6. Jun 2, 2013 #5


    User Avatar
    Staff Emeritus
    Science Advisor
    Homework Helper

    It's gonna be hard to figure out the stress in the tank since no thickness information is given.
  7. Jun 2, 2013 #6
    Thank you for all your replies.

    The liquid in the tank is biological compound which makes the density that high.
    A short time before the tank broke the tank filled to its maximum capacity.

    After the tank broke, four pieces were sent in for further investigation. A tensile test was performed on only one of the plates.
    Different pieces where cut out of the plate for a tensile test a few over a weld and some are not. All pieces have a yield from 200 to 300 N/mm2
    The pieces that wend over a weld had a tensile strength of 250 to 300 N/mm2 and one has a tensile strength of 150 N/mm2.
    The pieces that did not go over the weld have a tensile strength of 300-400 N/mm2
    There is alot of corrosion on the plate which can explain the weak weld.

    This plate was located at approximately at a height of 10m, this makes me think the tank broke at that height.

    I do have results from a thickness measurement with ultrasonic all four plates:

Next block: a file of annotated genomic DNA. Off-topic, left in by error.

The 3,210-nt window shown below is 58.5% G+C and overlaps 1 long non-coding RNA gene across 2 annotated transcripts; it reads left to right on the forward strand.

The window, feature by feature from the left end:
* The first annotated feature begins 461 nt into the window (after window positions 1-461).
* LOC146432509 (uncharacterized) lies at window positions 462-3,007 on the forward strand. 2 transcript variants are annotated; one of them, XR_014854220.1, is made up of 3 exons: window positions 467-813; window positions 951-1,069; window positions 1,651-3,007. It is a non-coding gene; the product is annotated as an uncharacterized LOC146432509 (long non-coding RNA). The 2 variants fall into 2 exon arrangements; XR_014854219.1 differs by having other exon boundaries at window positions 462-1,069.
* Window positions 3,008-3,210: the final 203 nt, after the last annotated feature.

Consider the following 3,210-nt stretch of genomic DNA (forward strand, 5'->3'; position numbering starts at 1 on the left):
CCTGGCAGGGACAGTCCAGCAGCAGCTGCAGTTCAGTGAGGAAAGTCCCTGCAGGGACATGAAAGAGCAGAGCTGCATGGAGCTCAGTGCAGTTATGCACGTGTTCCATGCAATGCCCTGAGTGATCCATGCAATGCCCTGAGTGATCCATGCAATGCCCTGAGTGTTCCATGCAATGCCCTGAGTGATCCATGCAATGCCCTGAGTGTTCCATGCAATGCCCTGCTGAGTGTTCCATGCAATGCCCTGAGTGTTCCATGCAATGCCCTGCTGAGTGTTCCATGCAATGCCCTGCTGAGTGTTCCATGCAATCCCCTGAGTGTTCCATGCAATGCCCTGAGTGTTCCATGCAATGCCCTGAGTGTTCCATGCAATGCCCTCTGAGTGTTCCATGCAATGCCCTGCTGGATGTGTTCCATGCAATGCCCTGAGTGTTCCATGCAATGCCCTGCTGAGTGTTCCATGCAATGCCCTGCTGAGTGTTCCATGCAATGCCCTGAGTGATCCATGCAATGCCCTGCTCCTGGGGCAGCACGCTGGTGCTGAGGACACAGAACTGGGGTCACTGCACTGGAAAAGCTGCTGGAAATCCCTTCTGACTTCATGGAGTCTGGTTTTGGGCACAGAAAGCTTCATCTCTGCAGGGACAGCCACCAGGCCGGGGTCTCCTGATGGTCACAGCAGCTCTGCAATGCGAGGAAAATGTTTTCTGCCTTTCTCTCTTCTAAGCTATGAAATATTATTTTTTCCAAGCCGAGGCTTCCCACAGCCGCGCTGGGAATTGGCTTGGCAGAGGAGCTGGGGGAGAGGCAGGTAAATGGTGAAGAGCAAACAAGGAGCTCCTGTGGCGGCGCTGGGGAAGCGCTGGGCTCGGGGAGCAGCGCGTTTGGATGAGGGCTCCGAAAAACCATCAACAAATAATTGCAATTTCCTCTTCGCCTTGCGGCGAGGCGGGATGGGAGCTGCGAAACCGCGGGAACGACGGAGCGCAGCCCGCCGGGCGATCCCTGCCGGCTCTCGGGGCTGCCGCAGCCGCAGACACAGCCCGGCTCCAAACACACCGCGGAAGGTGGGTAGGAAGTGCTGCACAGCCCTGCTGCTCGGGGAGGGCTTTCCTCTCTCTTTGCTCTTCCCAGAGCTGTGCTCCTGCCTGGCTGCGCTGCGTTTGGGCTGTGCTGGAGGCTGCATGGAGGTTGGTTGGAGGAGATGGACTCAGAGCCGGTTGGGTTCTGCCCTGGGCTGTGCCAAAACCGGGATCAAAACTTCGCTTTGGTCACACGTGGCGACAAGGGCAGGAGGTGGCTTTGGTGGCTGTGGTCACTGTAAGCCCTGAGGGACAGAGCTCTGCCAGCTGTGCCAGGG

The thickness on the plate where the tensile test was performed on varies from 3,0mm to 5,6mm on a surface 4665 cm2

    I do have some more information but i don't know if it is relevant.
    Again thank you guys for your time and effort.
    Last edited: Jun 2, 2013
  8. Jun 2, 2013 #7


    User Avatar
    Staff Emeritus
    Science Advisor
    Homework Helper

    As a first cut, I would calculate the hoop stress in the side of the tank.

    Hoop stress = P*r / t, where P is the pressure at the location, r is the radius of the tank, and t is the wall thickness of the side. P is equal to rho*g*h, where rho is the density of the fluid in kg/m^3, g is 9.81 m/s^2, and h is the depth of fluid in meters at the location.

    If the hoop stress > tensile test, then you have your answer
  9. Jun 2, 2013 #8